This week, I am discussing the using of regression analysis to make projections or forecasts of revenues and determining fixed and variable or saved costs in a damages model.  However, before I get started I want to reiterate again that the example I am showing is from actual cases and this is what business valuation experts are actually doing.  I have found these errors in large and small firms.

What is the Coefficient of Determination (r2)?

The coefficient of determination is the proportion of variability or difference between two variables that are being used to make a projection or forecast.  The less the difference in the two variables, the projection or forecast result is more reliable.  The coefficient of determination (r2) can range from zero to one with zero representing no reliability on the predictive power of the results and 1, representing a 100% reliability of the predictive power of the result.

Interpretation of the Coefficient of Determination (r2)

When making a projection of forecast for a business valuation or damages or lost profits case, we want to use data that will provide the higher coefficient of determination.  In the world that business valuation or damages expert practices in, the coefficient of determination (r2) results should indicate a result having a strong relationship and a good predictive power.

The ability to have predictive power is indicated by having a coefficient of determination greater than 0.50 or 50%.

The same is true in the area of damages or lost profits cases.  These types of cases dictate that the expert determine the fixed costs and the saved costs.  The same coefficient of determination (r2) can be used and should use the same criteria of greater than .50 to have a greater than 50% chance of the data having a strong predictive ability.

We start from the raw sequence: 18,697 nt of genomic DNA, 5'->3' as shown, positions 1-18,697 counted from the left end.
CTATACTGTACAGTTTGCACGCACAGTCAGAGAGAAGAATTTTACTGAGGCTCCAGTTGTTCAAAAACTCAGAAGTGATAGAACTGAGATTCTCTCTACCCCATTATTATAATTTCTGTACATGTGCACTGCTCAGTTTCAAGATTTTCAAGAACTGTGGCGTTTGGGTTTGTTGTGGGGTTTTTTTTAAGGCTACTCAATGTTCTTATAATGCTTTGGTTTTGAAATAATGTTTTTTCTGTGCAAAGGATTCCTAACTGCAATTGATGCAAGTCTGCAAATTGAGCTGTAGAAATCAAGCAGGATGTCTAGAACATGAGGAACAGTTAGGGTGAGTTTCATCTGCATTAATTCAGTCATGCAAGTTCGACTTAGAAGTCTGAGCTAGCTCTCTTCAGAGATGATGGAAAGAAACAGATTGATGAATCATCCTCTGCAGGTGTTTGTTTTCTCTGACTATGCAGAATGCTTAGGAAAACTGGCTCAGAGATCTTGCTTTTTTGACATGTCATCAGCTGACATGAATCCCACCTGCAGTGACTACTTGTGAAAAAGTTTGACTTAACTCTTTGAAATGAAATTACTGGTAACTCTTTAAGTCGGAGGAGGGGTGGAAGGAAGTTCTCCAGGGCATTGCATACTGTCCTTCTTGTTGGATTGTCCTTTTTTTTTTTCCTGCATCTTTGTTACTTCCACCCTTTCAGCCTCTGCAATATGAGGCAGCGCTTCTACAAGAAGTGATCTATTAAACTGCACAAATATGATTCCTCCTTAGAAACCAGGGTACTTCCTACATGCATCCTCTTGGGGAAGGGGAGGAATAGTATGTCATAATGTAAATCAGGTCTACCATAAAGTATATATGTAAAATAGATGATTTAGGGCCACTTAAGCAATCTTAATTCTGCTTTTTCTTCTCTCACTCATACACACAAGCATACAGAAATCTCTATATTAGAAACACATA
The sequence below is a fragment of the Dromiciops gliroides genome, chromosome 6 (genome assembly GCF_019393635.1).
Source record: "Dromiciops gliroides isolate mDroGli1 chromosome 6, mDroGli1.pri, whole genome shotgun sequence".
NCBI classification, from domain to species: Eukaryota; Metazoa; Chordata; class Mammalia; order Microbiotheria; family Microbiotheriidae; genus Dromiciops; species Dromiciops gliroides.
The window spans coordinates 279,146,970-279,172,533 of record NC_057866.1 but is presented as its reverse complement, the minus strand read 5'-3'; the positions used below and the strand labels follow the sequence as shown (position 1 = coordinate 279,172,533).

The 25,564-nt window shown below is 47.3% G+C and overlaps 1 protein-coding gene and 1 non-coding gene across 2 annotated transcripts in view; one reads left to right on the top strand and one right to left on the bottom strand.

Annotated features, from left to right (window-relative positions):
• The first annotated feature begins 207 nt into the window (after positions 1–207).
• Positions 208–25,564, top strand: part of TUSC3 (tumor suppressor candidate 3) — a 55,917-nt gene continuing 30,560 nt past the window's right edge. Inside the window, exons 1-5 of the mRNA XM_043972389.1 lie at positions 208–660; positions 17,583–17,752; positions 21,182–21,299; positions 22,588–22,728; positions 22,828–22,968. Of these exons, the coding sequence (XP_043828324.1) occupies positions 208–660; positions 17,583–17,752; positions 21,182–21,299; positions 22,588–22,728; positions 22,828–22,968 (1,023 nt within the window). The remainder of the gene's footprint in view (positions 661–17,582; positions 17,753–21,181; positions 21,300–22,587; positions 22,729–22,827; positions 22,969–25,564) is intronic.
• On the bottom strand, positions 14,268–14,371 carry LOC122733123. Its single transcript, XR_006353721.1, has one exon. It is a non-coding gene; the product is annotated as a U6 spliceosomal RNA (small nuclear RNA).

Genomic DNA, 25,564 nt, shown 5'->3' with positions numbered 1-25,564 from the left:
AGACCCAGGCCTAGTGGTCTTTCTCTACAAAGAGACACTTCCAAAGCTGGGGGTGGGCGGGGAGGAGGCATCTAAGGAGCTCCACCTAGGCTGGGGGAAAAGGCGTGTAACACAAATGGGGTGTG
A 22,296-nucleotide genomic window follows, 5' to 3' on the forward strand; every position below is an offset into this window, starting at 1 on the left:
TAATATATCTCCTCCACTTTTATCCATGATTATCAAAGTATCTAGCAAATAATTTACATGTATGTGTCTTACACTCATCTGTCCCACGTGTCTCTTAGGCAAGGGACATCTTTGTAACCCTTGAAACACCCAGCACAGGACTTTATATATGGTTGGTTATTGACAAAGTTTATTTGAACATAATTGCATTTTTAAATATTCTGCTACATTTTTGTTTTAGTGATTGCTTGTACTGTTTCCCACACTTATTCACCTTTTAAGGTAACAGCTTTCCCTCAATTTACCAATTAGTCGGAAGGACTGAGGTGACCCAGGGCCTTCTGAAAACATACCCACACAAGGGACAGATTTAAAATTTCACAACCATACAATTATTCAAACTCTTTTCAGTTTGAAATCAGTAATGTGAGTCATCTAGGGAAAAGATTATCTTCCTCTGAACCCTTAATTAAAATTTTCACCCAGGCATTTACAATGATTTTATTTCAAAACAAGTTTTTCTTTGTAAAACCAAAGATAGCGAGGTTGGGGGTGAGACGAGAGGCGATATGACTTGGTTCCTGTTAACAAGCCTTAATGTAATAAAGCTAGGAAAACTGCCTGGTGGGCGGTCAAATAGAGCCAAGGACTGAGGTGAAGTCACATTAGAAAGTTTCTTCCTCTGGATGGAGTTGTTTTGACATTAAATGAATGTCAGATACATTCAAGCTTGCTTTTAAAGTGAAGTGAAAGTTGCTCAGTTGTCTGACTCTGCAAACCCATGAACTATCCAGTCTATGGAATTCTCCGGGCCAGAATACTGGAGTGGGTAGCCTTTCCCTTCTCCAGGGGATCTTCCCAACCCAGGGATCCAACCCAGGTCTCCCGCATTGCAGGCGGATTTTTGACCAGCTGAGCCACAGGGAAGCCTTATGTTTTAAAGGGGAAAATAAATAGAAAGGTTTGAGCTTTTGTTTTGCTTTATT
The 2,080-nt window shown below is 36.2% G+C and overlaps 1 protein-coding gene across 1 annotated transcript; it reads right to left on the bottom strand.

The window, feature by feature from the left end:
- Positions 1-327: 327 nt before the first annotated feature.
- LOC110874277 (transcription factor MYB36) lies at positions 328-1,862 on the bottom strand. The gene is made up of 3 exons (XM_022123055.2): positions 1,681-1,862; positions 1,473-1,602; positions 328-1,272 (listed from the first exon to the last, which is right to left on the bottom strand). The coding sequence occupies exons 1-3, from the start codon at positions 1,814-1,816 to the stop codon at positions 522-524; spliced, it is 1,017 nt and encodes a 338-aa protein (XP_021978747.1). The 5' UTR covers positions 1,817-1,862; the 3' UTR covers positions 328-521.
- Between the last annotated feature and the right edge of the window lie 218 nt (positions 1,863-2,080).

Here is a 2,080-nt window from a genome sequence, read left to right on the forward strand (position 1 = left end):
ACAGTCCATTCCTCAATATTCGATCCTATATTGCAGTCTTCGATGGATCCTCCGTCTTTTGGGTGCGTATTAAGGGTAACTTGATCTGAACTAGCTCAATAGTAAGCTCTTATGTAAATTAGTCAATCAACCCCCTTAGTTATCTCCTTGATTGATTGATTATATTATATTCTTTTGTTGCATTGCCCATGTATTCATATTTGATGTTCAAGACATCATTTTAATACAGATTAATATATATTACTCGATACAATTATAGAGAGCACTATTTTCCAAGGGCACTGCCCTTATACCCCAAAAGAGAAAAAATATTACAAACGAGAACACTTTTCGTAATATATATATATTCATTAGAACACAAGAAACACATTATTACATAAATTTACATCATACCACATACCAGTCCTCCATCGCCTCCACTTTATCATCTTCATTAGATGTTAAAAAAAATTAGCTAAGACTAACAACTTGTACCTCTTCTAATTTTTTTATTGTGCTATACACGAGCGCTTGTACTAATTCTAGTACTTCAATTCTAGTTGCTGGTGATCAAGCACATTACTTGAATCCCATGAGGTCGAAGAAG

In the expert’s business valuation report, they used 0.02 for the coefficient of determination.  The table and chart below indicates the there is no useful pattern of the historical data with a 0.02 coefficient of determination.

As indicated by the line graph, the data using a 0.02 coefficient of determination is extremely erratic and has no pattern that can be used for making projections using regression analysis.

I changed some of the historical and obtained a 0.8 coefficient of determination (r2).  The table and chart below indicates the pattern of the historical data with a 0.8 coefficient of determination.  There is an obvious trending of the data.  The 0.8 coefficient of determination indicates that there is a good fit of the data and could be used for making projections or forecasts using regression analysis.


When attorneys notice that the coefficient of determination, typically indicated by r2, is less than .50, there is no predictive power in the data that is being used.  The dataset should not be used for making predictions using regression analysis.  It is important for the attorney to have a basic understanding of this concept so that they can easily recognize and understand the issues at hand.

Why should the attorney care?

The attorney will be advised of a result that does not have a basis for reliability.

The unreliable value or damage amount may be to the detriment of your client and this may be embarrassing to explain to a client.

I provide a more thorough analysis in a report so it will withstand scrutiny.

I provide calculations imbedded in the report for most analysis instead of just stating a result.

I have earned the most difficult business valuation designations for valuations of closely held companies.

I have earned a Master’s Degree in Business Valuations and apply those skills to my everyday business valuations.

Because you as the attorney need to detect the deficiencies in business valuation (damages reports).  The better informed you are, the better the outcome of your cases…for you and your clients!

Richard Claywell has been valuing closely held companies since 1985.  He has earned two of the highest designations in the business valuation field , the Certified Business Appraiser (“CBA”) and Accredited Senior Appraiser (“ASA”),  Richard is a Certified Public Accountant, has a Master’s in Business Valuation (MBV)  and holds the ASA, CBA, ABV, ICVS, CVA, MAFF, CFD, CVGA, ICVS-A credentials.

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